Bolted line-to-line faults

3. Line-to-line-ground faults:

These faults are basically line to ground faults that are escalated to include a second phase conductor. This fault is an unbalanced fault. The double line to ground fault currents have magnitudes that are greater than the line to line faults but are less than those of the three phase faults.

Line-to-line-to-ground faults

4. Line-to-ground faults:

These faults are the types of the faults that occur mostly and they are usually cause the least disturbance to the system. The faulted phase current can range from zero to a slightly greater value than the current of bolted three phase fault.

Line-to-ground faults

Example of faulted three-phase system:

There are many causes of faults in the electrical systems some of them are given below:

  • Lightning or ionizing air.
  • Two or more wires blown together in the wind.
  • Plants or animals come contact with the electrical wires.
  • Spray of salt or the pollution on the insulators.

Image result for lightning strikes electrical lines

  • Lightning strike:

There are around 30 million lightning strikes in the US every year and a single typical stroke can have up to 25,000 amperes current with rising time of 10µ seconds which then dissipates in 200µ seconds. There can be multiple strokes in one flash which causes the flickering of the lightning and whole event last up to one second.

After the lightning stroke energy has dissipated, the connection path is maintained by the ionized air which results in high fault currents which can often range up to 25,000 amperes. When this happens, the relays at both the ends of the line detect high currents within one or two cycles (typically 16 ms) and signal the circuit breakers to open the line and there is decrease in the voltage in the nearby locations.

Within additional one or two cycles, the circuit breakers open to de-energize the line and breaks tens of thousands of amperes of the fault current. When the lines are removed the voltage usually return to its normal values. The circuit breakers try to restore the faulted line to service by reclosing after several seconds.

As the fault currents are very high, they cause damage to the electrical equipment due to both thermal and mechanical purposes.

Fault free three-phase system:

The system is fault free when there is normal current and voltage flowing through the lines and there is no faulted current in the system. Any system which is working properly and have no faulted current is known as fault free system and in this state, all the three-phase line carry the equal amount of the current which shows that there is no fault in the system.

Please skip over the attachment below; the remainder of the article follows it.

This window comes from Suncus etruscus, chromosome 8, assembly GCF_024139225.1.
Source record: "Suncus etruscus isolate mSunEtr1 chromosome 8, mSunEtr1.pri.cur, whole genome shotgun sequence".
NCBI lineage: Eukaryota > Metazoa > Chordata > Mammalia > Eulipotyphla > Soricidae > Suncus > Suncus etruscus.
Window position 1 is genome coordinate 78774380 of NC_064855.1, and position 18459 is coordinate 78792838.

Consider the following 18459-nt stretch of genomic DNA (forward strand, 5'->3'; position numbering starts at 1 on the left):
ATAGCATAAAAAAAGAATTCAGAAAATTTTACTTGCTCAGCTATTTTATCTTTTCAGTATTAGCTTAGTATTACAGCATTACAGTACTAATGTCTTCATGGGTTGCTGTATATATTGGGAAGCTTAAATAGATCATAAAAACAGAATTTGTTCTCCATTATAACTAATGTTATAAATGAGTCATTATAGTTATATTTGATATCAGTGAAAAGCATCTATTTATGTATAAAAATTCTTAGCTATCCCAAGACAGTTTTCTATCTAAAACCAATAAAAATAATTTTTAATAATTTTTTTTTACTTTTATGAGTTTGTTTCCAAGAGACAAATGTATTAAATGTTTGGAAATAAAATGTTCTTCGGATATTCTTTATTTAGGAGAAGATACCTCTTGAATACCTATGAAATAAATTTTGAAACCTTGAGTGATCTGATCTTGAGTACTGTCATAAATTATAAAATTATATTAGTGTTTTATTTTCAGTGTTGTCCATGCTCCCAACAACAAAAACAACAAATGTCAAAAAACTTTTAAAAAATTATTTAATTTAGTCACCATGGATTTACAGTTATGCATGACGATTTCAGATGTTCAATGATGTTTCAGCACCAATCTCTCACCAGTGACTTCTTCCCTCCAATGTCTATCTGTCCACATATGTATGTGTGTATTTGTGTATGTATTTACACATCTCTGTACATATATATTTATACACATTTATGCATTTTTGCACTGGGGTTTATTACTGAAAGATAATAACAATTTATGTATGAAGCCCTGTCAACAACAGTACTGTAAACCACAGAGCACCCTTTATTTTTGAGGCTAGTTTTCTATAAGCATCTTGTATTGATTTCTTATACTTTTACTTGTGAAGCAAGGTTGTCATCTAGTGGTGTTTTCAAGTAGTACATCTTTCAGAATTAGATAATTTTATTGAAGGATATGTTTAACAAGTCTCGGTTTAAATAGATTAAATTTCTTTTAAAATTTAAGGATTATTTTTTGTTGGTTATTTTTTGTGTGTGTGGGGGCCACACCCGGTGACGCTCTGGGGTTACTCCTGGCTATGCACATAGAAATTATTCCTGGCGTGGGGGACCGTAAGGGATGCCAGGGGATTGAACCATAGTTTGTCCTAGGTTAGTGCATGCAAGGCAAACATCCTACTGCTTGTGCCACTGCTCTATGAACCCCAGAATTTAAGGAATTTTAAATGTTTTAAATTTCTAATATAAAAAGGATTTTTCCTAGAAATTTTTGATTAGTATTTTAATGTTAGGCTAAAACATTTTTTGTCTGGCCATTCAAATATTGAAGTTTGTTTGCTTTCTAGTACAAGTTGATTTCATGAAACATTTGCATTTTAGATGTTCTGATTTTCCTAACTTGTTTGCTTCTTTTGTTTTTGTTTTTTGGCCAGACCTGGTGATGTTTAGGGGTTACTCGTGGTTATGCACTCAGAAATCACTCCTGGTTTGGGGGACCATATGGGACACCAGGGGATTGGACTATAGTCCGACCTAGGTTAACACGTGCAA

Faulted and Fault free three-phase system in terms of Neutral Current wire:

Neutral wire in a three-phase system allows the system to use a higher amount of voltage while supporting the single-phase appliances operating at a lower voltage on the same time. In three phase systems, each phase is separated from the other phase by an angle on 120 degrees and thus when one line acts as a forward path for the current the other two can act as a return path. For a higher voltage distribution system, there is no neutral wire as the loads can simply be connected directly to the phases but for power distribution on a relatively lower voltage, neutral wire is used. When the neutral wire is present in a three-phase system, each phase can be used as a single-phase system. When the unbalanced load or fault occurs, the unbalanced current flows through the neutral wire leaving the phase to line voltage applied to the other appliances the same. As the current from one phase cannot enter to the other two phases present in the system, it simply flows through the neutral wire present in the system.

Advantages of Neutral Wire:

  1. Reliable:

When a fault occurs in any one of the phase of the three-phase system, the other two phases can be used once the fault is removed. As it is known that no phase can feed the power to the other phase under unbalanced condition, there will be imbalance load present between the phases.

  1. Flexible:

This system is flexible in a manner that all of the household appliances do not require the same amount of voltage to operate. The loads can be switched off irrespective of the load on the other phases.

  1. Repairing the fault:

Maintenance and repairing of this system is quite easy as if the fault occurs only one phase needs to be shut down and the other two phases can be used while the fault is being repaired and the complete blackout condition can be avoided.

Considering task P1.1 and P1.3:

As the circuit given in task P1.1 is a fault free system, the neutral current through the neutral wire is equal to 19.39 106.50 A.

For task P1.3, it is given that the V1 become open circuit or is at fault so, the neutral current through the neutral wire increases and is calculated as equal to 24.77 111.80 A.


As from the above results it can be seen that if one of the phases become at fault, the value of neutral current increases through the neutral wire. In this way the other two phases can be used till the fault is cleared and there is no need to shut down the whole system because the load gets distributed between the two phases.